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Report outlines recommendations for decarceration in correctional facilities

Brown professor provides input as part of panel, Brown students, faculty weigh in on proposed measures

A report released Oct. 19 provided recommendations for managing the COVID-19 pandemic in prisons and jails, which have become hotspots for the spread of COVID-19. 

The report, titled “Decarcerating Correctional Facilities During COVID-19: Advancing Health, Equity and Safety,” was put together by a panel of criminal justice and public health experts assembled by the National Academies of Sciences, Engineering and Medicine and which included University. 

Correctional facilities “have posed a threat to public safety. Good health and safety in the pandemic era will require reducing incarceration and supporting the communities whose incarceration rates are the highest,” Jody Rich, professor of medicine and epidemiology, told The Herald. 

“The same strategies you use on the inside, you use on the outside,” Rich said. Correctional facilities need to be testing individuals, keeping them separated, ensuring air circulation and performing contact tracing. 

But “the problem in correctional facilities is that there isn’t six feet in between everybody” to ensure adequate social distancing, Rich said. People in the facilities “breathe the same air, eat at the same cafeteria, use the same toilets, use the same recreation areas and sometimes sleep in the same areas.”

Eloho Akpovi MD ’21, a member of the student group Against Racism in Medicine, cited similar challenges. “The people who are hit hardest with COVID are those who are unable to quarantine appropriately and appropriately social distance, and that includes those who are incarcerated and living in close quarters,” she said.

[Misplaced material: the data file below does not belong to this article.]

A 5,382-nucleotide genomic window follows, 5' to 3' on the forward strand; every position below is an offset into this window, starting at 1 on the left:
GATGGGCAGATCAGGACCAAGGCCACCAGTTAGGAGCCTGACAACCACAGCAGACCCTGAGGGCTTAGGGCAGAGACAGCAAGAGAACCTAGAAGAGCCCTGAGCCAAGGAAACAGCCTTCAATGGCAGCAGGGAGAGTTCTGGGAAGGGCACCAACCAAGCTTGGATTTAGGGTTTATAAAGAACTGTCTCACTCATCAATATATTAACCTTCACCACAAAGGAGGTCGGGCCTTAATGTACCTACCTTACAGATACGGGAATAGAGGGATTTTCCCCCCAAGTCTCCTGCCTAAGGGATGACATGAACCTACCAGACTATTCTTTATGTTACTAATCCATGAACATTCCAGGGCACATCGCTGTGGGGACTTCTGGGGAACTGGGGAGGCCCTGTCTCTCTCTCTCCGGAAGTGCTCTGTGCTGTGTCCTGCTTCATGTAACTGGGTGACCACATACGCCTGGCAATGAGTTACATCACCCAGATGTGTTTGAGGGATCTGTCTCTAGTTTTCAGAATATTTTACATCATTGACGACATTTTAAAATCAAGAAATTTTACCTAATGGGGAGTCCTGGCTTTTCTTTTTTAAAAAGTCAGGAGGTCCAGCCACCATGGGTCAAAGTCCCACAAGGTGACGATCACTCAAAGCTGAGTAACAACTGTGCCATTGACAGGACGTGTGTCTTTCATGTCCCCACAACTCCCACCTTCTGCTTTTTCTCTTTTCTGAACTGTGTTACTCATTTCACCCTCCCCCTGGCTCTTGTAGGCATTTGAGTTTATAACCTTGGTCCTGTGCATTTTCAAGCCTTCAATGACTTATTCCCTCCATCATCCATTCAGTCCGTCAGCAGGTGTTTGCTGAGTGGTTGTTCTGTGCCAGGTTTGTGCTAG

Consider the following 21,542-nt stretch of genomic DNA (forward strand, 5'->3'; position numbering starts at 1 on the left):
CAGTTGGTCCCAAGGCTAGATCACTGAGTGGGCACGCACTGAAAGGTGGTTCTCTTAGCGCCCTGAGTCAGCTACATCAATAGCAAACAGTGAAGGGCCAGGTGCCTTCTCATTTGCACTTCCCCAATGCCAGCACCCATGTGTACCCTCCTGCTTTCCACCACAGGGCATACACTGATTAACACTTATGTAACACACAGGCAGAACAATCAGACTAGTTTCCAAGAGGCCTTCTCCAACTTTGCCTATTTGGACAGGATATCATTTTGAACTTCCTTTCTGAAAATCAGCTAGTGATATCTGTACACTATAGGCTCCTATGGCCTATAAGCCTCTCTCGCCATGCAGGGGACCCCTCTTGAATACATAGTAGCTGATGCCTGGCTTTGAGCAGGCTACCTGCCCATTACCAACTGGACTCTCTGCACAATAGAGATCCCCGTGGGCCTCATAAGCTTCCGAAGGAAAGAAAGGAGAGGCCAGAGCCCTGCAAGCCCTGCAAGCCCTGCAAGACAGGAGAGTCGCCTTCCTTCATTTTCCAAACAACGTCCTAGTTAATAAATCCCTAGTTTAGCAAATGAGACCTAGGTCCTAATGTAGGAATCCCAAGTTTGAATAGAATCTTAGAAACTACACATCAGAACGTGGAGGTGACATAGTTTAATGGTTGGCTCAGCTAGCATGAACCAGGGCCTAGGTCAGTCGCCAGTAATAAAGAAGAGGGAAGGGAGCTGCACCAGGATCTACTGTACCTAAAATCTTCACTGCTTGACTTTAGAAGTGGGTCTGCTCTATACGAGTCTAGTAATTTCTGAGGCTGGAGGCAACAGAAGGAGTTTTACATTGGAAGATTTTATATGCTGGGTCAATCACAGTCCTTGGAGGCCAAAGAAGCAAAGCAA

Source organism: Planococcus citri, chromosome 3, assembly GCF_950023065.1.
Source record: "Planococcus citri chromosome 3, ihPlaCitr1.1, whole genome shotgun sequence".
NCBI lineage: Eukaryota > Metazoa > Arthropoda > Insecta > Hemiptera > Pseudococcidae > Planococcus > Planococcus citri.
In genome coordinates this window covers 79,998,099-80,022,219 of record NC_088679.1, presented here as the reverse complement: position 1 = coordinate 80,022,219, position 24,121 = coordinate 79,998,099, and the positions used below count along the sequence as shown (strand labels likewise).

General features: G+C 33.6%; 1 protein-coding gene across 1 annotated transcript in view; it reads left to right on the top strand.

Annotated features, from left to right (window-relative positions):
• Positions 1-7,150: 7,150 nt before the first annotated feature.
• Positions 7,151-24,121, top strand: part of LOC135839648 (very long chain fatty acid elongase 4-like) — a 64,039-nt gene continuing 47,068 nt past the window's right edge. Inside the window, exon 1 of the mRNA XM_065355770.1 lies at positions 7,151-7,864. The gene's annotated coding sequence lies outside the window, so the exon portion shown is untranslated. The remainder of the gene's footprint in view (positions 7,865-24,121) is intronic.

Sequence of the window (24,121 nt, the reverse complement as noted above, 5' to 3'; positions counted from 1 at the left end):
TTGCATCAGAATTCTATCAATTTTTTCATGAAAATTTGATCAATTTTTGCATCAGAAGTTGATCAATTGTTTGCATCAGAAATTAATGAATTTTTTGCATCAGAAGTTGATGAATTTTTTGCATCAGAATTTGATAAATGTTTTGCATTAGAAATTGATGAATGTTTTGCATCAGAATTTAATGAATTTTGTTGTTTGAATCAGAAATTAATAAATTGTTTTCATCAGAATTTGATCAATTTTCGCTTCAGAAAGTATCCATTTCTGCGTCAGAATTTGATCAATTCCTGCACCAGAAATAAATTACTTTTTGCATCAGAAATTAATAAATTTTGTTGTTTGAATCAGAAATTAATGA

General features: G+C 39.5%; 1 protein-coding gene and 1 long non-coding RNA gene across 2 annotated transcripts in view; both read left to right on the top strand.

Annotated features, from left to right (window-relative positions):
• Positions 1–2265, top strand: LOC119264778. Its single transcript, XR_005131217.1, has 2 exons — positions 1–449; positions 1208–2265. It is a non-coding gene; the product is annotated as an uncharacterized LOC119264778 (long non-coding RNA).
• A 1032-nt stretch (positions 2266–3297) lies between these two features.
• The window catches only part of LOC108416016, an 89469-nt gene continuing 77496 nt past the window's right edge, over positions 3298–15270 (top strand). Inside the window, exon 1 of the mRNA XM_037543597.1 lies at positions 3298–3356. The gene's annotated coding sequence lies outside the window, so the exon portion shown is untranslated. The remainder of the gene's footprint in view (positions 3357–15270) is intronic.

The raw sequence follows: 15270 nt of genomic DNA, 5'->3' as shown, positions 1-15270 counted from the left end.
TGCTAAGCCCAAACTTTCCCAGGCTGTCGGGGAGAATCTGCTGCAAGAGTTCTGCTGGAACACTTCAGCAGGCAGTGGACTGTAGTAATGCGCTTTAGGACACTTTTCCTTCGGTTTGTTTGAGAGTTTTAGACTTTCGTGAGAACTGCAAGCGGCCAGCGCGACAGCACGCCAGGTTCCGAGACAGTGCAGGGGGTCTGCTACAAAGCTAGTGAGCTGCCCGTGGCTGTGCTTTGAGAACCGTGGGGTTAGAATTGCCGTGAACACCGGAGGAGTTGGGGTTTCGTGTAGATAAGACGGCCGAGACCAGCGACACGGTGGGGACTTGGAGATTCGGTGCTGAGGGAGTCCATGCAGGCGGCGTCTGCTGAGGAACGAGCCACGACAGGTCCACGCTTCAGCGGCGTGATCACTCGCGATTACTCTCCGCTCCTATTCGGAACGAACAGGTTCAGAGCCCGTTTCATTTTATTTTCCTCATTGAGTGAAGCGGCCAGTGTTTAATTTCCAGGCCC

In Rhode Island, there have been 10 reported COVID-19 cases for every 100 people, according to the New York Times. But the rate in state prisons is currently more than five times that, with 66 cases per 100 incarcerated people as of Jan. 21, according to the Rhode Island Department of Corrections’ Facebook page.

RIDOC has also faced calls from state public defenders and the Decarcerate Now Coalition to immediately reduce the number of people behind bars, The Herald previously reported.

To reduce the incarcerated population, the report recommends that law enforcement issue citations in lieu of arrests. “We shouldn’t be locking people up because they can’t pay fines or bail,” Rich said. “It is not worth the cost to society to have this spread.”

The report also calls for correctional officials to identify candidates for release. “Individuals assessed as medically vulnerable, nearing sentence completion or of low risk to commit serious crime (may be) likely candidates,” according to the report. 

Proposed strategies for safe decarceration include identifying resources for housing, facilitating health care access and removing barriers to Medicaid eligibility and access. 

While Assistant Professor of Obstetrics and Gynecology E. Christine Brousseau agrees with the report’s recommendations, she added that the “facilities seem to operate very independently, making any universal adoption of these recommendations unlikely.”

Beyond decarceration, individuals who are incarcerated must also be properly reintegrated into society, Akpovi said. Other important needs include finding housing, finding jobs and getting up to date on public health strategies.  

“Our society isn’t built to support people after release,” Akpovi said. “Most people, when they leave prison, do not have income. They might not have access to get a mask, let alone housing.” 

“It’s not just about releasing them into the public; it’s really about building infrastructure to integrate them back into society and support them during this time,” she added.

The COVID-19 pandemic also negatively impacts individuals’ mental health inside and outside of correctional facilities. “Solitary confinement is very detrimental to people's mental health and physical health,” Akpovi said, adding that correctional officials need to rethink how to “do quarantining in the prison system without further exacerbating whatever mental health issues that are oftentimes comorbid” amongst those who are incarcerated. 

“A comprehensive report like this, with consensus of experts,” Brousseau said, “is an important voice for incarcerated persons who may not otherwise be heard.”



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